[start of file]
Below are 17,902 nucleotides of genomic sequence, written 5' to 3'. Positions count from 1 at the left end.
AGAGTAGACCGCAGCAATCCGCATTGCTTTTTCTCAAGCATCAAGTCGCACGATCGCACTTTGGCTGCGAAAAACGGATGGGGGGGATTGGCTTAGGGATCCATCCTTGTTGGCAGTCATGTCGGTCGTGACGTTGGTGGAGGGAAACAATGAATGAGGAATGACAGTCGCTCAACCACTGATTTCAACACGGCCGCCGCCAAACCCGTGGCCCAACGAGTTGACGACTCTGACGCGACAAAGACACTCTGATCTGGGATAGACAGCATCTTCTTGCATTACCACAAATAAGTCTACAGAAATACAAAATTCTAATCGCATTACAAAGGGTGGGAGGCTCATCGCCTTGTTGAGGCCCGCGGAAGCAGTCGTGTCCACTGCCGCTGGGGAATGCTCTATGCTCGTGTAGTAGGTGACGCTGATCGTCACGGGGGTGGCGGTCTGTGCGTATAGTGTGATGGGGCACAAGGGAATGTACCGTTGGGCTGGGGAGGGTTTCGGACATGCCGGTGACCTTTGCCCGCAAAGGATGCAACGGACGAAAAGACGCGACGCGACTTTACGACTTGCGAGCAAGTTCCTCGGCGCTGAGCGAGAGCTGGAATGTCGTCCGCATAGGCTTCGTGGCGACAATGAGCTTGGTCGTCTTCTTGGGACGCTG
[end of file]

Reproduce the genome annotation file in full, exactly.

Below are 17,902 nucleotides of genomic sequence, written 5' to 3'. Positions count from 1 at the left end.
AGAGTAGACCGCAGCAATCCGCATTGCTTTTTCTCAAGCATCAAGTCGCACGATCGCACTTTGGCTGCGAAAAACGGATGGGGGGGATTGGCTTAGGGATCCATCCTTGTTGGCAGTCATGTCGGTCGTGACGTTGGTGGAGGGAAACAATGAATGAGGAATGACAGTCGCTCAACCACTGATTTCAACACGGCCGCCGCCAAACCCGTGGCCCAACGAGTTGACGACTCTGACGCGACAAAGACACTCTGATCTGGGATAGACAGCATCTTCTTGCATTACCACAAATAAGTCTACAGAAATACAAAATTCTAATCGCATTACAAAGGGTGGGAGGCTCATCGCCTTGTTGAGGCCCGCGGAAGCAGTCGTGTCCACTGCCGCTGGGGAATGCTCTATGCTCGTGTAGTAGGTGACGCTGATCGTCACGGGGGTGGCGGTCTGTGCGTATAGTGTGATGGGGCACAAGGGAATGTACCGTTGGGCTGGGGAGGGTTTCGGACATGCCGGTGACCTTTGCCCGCAAAGGATGCAACGGACGAAAAGACGCGACGCGACTTTACGACTTGCGAGCAAGTTCCTCGGCGCTGAGCGAGAGCTGGAATGTCGTCCGCATAGGCTTCGTGGCGACAATGAGCTTGGTCGTCTTCTTGGGACGCTG